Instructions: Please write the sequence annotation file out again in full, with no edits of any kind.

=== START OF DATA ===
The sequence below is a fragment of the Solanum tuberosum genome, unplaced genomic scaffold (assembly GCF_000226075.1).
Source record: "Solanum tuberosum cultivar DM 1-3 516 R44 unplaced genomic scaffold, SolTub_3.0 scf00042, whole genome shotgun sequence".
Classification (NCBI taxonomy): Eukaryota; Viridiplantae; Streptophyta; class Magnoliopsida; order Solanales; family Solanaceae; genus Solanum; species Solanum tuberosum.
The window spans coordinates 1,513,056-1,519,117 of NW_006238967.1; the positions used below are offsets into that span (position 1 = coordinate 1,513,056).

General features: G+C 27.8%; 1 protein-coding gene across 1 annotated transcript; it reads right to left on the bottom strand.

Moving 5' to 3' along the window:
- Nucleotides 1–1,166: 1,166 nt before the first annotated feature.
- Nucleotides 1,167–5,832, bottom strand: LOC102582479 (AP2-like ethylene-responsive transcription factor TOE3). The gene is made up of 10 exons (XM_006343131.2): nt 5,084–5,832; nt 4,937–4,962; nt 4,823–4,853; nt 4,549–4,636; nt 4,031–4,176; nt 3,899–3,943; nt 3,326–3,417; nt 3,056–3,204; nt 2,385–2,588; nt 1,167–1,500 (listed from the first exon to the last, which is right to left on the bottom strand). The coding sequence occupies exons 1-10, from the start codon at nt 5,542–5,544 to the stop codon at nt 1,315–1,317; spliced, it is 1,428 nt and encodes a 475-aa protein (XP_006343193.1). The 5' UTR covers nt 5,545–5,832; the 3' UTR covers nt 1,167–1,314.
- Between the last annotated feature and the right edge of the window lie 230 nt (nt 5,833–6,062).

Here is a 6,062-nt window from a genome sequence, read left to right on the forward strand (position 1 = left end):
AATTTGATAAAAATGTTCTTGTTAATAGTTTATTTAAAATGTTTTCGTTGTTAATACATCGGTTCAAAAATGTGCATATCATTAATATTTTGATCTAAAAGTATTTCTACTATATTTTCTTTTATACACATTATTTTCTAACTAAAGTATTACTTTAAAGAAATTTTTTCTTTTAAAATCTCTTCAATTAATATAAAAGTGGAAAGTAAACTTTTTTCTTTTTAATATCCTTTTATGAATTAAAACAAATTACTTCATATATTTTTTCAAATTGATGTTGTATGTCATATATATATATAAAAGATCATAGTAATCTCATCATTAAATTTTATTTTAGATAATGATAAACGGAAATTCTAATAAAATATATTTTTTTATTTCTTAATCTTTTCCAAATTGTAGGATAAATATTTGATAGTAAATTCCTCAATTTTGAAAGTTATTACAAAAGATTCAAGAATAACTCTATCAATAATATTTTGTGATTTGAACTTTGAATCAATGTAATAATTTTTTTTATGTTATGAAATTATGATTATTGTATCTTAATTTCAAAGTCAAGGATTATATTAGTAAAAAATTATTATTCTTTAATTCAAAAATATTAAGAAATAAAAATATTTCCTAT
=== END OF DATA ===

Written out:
The sequence below is a fragment of the Solanum tuberosum genome, unplaced genomic scaffold (assembly GCF_000226075.1).
Source record: "Solanum tuberosum cultivar DM 1-3 516 R44 unplaced genomic scaffold, SolTub_3.0 scf00042, whole genome shotgun sequence".
Classification (NCBI taxonomy): Eukaryota; Viridiplantae; Streptophyta; class Magnoliopsida; order Solanales; family Solanaceae; genus Solanum; species Solanum tuberosum.
The window spans coordinates 1,513,056-1,519,117 of NW_006238967.1; the positions used below are offsets into that span (position 1 = coordinate 1,513,056).

General features: G+C 27.8%; 1 protein-coding gene across 1 annotated transcript; it reads right to left on the bottom strand.

Moving 5' to 3' along the window:
- Nucleotides 1–1,166: 1,166 nt before the first annotated feature.
- Nucleotides 1,167–5,832, bottom strand: LOC102582479 (AP2-like ethylene-responsive transcription factor TOE3). The gene is made up of 10 exons (XM_006343131.2): nt 5,084–5,832; nt 4,937–4,962; nt 4,823–4,853; nt 4,549–4,636; nt 4,031–4,176; nt 3,899–3,943; nt 3,326–3,417; nt 3,056–3,204; nt 2,385–2,588; nt 1,167–1,500 (listed from the first exon to the last, which is right to left on the bottom strand). The coding sequence occupies exons 1-10, from the start codon at nt 5,542–5,544 to the stop codon at nt 1,315–1,317; spliced, it is 1,428 nt and encodes a 475-aa protein (XP_006343193.1). The 5' UTR covers nt 5,545–5,832; the 3' UTR covers nt 1,167–1,314.
- Between the last annotated feature and the right edge of the window lie 230 nt (nt 5,833–6,062).

Here is a 6,062-nt window from a genome sequence, read left to right on the forward strand (position 1 = left end):
AATTTGATAAAAATGTTCTTGTTAATAGTTTATTTAAAATGTTTTCGTTGTTAATACATCGGTTCAAAAATGTGCATATCATTAATATTTTGATCTAAAAGTATTTCTACTATATTTTCTTTTATACACATTATTTTCTAACTAAAGTATTACTTTAAAGAAATTTTTTCTTTTAAAATCTCTTCAATTAATATAAAAGTGGAAAGTAAACTTTTTTCTTTTTAATATCCTTTTATGAATTAAAACAAATTACTTCATATATTTTTTCAAATTGATGTTGTATGTCATATATATATATAAAAGATCATAGTAATCTCATCATTAAATTTTATTTTAGATAATGATAAACGGAAATTCTAATAAAATATATTTTTTTATTTCTTAATCTTTTCCAAATTGTAGGATAAATATTTGATAGTAAATTCCTCAATTTTGAAAGTTATTACAAAAGATTCAAGAATAACTCTATCAATAATATTTTGTGATTTGAACTTTGAATCAATGTAATAATTTTTTTTATGTTATGAAATTATGATTATTGTATCTTAATTTCAAAGTCAAGGATTATATTAGTAAAAAATTATTATTCTTTAATTCAAAAATATTAAGAAATAAAAATATTTCCTAT